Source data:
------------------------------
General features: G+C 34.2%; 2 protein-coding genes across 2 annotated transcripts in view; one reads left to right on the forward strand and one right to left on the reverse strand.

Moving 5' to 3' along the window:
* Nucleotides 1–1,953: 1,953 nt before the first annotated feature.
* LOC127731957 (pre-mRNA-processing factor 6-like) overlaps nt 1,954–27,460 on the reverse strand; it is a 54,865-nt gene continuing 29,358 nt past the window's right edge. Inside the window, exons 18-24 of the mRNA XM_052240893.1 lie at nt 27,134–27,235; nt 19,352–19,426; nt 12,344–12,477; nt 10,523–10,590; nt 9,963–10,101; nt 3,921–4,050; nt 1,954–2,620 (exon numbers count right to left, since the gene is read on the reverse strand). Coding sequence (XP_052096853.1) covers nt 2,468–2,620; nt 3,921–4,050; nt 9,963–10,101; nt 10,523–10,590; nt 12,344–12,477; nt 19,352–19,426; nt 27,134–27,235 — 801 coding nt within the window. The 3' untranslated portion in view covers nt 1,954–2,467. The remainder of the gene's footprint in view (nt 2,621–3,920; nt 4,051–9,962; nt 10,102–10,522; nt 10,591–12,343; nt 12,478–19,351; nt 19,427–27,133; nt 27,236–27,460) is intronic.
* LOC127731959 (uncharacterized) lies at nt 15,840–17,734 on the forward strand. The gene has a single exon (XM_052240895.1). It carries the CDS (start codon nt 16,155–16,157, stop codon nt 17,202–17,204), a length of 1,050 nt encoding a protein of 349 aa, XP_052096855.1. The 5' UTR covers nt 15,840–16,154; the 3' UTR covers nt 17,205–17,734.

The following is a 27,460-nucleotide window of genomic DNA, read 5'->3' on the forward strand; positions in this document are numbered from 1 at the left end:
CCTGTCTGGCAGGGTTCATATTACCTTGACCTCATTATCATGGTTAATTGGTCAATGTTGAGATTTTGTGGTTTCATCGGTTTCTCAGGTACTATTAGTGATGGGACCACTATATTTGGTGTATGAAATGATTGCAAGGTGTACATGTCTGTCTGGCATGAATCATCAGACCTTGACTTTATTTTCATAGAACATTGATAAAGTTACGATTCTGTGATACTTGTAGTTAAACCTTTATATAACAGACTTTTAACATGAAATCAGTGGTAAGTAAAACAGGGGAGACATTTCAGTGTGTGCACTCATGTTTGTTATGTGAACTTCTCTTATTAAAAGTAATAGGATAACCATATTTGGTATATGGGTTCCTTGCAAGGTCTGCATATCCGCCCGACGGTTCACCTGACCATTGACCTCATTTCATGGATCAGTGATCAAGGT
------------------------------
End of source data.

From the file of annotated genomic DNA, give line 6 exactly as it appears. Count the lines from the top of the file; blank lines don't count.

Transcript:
The following is a 27,460-nucleotide window of genomic DNA, read 5'->3' on the forward strand; positions in this document are numbered from 1 at the left end: